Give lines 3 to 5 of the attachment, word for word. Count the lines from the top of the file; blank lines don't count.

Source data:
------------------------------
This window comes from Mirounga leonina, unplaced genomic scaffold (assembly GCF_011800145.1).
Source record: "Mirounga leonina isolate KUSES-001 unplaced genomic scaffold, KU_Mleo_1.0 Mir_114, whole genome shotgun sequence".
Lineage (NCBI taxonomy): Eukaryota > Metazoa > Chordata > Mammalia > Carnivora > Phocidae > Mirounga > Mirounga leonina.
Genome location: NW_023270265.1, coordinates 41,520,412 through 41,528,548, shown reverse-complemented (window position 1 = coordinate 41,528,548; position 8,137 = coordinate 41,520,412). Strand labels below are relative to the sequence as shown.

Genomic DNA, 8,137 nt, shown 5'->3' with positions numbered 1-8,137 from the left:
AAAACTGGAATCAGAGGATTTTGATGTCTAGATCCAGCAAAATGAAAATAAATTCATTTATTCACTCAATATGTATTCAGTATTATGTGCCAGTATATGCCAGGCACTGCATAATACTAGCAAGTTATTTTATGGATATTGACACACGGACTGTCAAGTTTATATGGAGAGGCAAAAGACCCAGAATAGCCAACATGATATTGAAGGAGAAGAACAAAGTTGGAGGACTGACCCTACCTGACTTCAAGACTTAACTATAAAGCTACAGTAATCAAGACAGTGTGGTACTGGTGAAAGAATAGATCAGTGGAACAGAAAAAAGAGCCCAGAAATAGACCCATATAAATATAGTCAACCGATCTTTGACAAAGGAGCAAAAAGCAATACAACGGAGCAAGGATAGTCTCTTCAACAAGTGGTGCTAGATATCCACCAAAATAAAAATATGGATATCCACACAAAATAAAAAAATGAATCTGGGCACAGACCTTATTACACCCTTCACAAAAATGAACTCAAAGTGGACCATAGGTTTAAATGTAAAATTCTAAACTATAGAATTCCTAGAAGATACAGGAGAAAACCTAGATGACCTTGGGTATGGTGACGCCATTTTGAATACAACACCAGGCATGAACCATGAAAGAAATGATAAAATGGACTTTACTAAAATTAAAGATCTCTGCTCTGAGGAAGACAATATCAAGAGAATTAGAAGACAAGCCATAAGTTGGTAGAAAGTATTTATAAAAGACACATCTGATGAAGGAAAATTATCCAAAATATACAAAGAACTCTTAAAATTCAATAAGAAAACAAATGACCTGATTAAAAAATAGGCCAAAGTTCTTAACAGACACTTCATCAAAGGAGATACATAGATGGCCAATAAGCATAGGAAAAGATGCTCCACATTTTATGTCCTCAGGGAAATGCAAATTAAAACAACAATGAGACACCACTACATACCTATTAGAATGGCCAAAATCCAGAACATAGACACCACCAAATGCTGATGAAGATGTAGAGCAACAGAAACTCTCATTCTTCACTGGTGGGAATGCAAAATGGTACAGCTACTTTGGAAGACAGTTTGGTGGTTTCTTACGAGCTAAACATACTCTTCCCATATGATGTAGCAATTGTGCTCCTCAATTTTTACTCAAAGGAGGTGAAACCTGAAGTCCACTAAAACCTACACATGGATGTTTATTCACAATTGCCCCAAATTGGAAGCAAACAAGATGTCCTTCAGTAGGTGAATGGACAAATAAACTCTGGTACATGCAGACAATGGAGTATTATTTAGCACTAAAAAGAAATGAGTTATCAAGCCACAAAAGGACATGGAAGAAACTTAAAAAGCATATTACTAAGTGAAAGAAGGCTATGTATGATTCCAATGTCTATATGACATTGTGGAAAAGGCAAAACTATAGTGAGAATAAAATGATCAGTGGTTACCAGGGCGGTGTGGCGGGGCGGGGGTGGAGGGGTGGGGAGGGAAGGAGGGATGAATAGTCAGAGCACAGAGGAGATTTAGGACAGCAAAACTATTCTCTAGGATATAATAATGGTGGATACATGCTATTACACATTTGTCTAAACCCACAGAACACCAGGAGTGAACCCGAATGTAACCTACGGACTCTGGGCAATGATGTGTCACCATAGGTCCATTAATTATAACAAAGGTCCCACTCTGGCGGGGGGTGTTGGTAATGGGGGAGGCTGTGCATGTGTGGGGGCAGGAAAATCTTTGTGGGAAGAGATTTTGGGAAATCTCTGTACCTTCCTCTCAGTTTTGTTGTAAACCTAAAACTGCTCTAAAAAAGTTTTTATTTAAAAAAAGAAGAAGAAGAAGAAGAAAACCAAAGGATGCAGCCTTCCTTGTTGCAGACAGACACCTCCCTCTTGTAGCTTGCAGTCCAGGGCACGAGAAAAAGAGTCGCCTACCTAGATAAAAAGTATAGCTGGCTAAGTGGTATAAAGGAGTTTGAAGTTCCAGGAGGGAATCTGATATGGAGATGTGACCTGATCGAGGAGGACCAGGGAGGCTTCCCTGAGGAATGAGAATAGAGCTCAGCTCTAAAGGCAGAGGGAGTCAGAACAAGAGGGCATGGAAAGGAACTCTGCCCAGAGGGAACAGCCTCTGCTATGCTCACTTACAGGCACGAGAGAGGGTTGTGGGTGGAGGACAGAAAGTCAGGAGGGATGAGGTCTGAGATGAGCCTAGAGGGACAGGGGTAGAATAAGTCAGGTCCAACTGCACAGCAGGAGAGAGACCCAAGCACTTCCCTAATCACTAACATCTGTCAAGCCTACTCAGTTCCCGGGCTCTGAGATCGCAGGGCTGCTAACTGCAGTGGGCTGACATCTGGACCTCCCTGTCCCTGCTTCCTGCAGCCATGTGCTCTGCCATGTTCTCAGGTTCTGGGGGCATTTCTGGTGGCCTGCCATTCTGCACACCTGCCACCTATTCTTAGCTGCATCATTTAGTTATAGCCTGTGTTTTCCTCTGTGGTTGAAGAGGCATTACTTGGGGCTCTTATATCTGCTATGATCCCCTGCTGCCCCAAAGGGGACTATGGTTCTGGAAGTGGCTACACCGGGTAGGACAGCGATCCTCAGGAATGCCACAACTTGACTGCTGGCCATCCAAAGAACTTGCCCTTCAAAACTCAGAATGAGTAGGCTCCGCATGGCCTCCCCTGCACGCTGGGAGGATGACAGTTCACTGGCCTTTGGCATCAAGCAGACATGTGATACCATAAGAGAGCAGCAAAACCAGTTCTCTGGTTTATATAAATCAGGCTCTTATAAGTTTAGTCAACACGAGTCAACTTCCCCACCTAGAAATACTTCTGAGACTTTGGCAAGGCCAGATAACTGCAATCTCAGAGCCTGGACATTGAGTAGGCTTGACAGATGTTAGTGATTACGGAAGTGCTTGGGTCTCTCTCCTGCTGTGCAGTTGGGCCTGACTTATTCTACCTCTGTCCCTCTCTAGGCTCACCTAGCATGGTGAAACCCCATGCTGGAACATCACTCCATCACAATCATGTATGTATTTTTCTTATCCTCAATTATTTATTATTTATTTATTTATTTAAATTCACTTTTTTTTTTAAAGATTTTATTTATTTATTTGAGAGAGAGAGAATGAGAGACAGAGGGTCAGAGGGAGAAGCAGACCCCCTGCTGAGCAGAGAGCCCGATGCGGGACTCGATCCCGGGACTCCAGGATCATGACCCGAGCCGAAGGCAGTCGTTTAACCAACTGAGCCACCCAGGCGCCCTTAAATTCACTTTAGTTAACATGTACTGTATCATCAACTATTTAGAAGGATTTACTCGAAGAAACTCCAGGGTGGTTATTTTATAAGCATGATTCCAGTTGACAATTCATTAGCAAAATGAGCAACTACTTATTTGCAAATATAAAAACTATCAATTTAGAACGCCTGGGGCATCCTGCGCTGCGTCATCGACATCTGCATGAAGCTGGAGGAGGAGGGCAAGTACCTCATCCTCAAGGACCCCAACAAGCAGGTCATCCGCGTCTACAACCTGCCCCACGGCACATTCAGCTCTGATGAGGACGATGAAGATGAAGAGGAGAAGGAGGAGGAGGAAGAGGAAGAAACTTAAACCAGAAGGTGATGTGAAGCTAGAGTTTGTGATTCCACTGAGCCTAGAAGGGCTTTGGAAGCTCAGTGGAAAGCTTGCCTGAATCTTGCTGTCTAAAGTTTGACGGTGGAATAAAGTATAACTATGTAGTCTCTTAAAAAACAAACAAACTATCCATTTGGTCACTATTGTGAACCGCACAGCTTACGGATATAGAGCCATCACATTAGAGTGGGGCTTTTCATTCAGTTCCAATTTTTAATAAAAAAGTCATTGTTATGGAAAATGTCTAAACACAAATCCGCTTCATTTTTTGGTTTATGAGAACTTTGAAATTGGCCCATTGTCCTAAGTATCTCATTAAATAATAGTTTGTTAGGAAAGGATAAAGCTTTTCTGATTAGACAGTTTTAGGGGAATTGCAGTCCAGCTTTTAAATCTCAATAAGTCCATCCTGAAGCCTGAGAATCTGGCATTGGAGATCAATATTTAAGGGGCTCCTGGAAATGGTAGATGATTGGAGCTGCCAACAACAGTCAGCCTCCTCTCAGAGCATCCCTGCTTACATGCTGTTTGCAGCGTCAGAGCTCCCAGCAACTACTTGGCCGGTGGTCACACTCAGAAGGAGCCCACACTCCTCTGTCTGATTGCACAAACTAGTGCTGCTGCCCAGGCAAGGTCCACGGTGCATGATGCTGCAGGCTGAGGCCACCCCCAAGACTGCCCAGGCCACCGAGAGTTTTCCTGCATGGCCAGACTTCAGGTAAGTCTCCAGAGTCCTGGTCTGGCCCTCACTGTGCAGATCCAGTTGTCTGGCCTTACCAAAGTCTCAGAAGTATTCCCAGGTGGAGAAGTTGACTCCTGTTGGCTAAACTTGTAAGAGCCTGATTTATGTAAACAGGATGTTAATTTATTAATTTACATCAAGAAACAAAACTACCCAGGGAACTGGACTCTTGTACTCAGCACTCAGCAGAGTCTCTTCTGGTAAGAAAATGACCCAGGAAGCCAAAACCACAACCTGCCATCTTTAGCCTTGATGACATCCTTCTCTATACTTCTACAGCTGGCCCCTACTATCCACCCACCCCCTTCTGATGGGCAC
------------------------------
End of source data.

Lineage (NCBI taxonomy): Eukaryota > Metazoa > Chordata > Mammalia > Carnivora > Phocidae > Mirounga > Mirounga leonina.
Genome location: NW_023270265.1, coordinates 41,520,412 through 41,528,548, shown reverse-complemented (window position 1 = coordinate 41,528,548; position 8,137 = coordinate 41,520,412). Strand labels below are relative to the sequence as shown.

Genomic DNA, 8,137 nt, shown 5'->3' with positions numbered 1-8,137 from the left: